Risk

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Risk. It’s not just a board game. It’s also illustrated in the persistence of a performing career–seen in every musician who walks onto a stage in front of a live audience, week after week, year after year. It can be seen in the way a piece of music is composed and presented, or even how concert program is designed. It exists every time musicians open themselves to others–with the audacity to share, move, create. Risk. It’s what makes art work.
Addendum: And we don’t need to conquer, we simply win everyone over to our side.
Copyright, 2017. Robert Baldwin: Before the Downbeat
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Surrounded By Greatness

 

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Something I’ve noticed a lot over the years: The great performers, in any genre, who create new and exciting things, last across generations and put a stamp on the field do so by doing one thing—collaborating with other artists who are at least their equal or even sometimes better than themselves. From Arturo Toscanini to Frank Zappa, these musicians surrounded themselves with other great musicians, which allowed for them to realize an artistic vision. Toscanini wanted the best orchestra possible, so the NBC Symphony was an assemblage of some of the finest classical musicians of the era. This enabled him to further explore his own creative pursuits and provide performances at an unparalleled level. Frank Zappa did the same thing, as does Sting, Paul Simon, Yo-Yo Ma, Wynton Marsalis, and so many others.

It doesn’t matter what the personality traits of the artist in question. They can be autocrats, like Toscanini and Zappa, or great humanists like Marsalis and Ma. It is the assemblage that matters–the act of collaboration. And collaborations can be long or brief; maybe it is just for one performance or album, perhaps it is for years or an entire career.

We tend to think of these artists as super egos (even the nice ones). Certainly a certain amount of ego is necessary to perform. But, among those in the “truly great category,” few to none are threatened by other musicians, even those that may surpass their depth, skill or knowledge. Rather, they grow and thrive because they surround themselves with great talents. Yo-Yo Ma is the prime example of this.

Not that this is without its problems. The Fab 4 and the Guarneri Quartet both had well documented issues of getting along with each other, and yes, Toscanini’s tantrums are the stuff of legends. But there is something to be said for their successes as well. But besides the personality issues, there is something about the group dynamic that makes it worthwhile. The sum of the parts is greater than the whole.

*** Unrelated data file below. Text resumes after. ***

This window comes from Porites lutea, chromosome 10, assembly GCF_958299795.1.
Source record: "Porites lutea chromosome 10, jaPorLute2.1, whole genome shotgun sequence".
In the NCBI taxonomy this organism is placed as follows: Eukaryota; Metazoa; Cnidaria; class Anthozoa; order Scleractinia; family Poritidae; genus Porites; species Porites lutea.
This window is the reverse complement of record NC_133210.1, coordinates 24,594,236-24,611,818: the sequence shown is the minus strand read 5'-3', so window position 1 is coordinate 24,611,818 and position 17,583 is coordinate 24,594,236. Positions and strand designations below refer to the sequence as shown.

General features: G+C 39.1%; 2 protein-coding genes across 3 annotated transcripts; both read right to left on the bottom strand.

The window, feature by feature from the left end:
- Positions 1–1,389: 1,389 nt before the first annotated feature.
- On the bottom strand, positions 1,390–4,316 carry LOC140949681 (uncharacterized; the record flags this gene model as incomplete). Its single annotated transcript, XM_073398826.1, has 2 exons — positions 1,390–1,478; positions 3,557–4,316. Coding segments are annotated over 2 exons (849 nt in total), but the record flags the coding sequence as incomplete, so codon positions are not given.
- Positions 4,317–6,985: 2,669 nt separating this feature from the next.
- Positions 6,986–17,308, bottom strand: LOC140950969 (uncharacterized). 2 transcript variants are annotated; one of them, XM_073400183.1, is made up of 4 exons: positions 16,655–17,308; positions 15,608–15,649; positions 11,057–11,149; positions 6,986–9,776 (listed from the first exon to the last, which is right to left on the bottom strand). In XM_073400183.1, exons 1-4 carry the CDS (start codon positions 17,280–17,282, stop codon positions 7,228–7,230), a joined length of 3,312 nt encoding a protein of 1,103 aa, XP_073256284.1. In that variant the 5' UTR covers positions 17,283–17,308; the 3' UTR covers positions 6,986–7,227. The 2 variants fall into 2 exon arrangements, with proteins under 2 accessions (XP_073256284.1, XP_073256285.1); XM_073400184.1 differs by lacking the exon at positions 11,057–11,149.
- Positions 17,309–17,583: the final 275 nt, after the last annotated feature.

What does this mean for a college educator, community conductor or chamber musician? EVERYTHING. While we may not have the resources of a great maestro or rock star to add already developed artists to our ensembles, we still strive to engage with the best musicians possible. We hold auditions to add new members to established groups to enhance the quality of the ensemble; we engage in new collaborations to open new pathways, and we develop student musicians into the artists to reach higher levels of achievement. And part of that equation is the charge to continually develop our students into better musicians. From our engagement, new performers and teachers will enter the profession, new ensembles will emerge, new art will be created.

And that, is why I love my job.

Copyright 2017, Robert Baldwin, Before the Downbeat

Julie’s Back: The Hills Are Alive Again!

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There comes a time when all the vitriol and social media scrums need to be backed up with action. And perhaps it is now time for those who really care step forward and do something about it. Kudos to Julie Andrews, megastar over 6 decades, for stepping up with Netflix to produce a new children’s show that celebrates the Arts.

For my entire life, this talented artist has represented the highest standards for all that is good in the Arts. She represents integrity, quality and talent at the highest levels. Thank you, Julie Andrews and Netflix for continuing the tradition of inspiring young people through exposure to music, dance and theater! This link includes a preview to the show which is sure to appeal across multiple generations of arts lovers, both seasoned and emerging.

http://www.slate.com/blogs/browbeat/2017/02/10/new_trailer_for_julie_andrews_jim_henson_co_netflix_kids_show_teases_guests.html?wpsrc=sh_all_dt_fb_top

According to Wikipedia:

The show will star Julie Andrews (best known as the star of The Sound of Music and Mary Poppins fame) who will be joined by her assistant Gus (Giullian Yao Gioiello) and “Greenies,” a cast of original puppets built by The Jim Henson Company.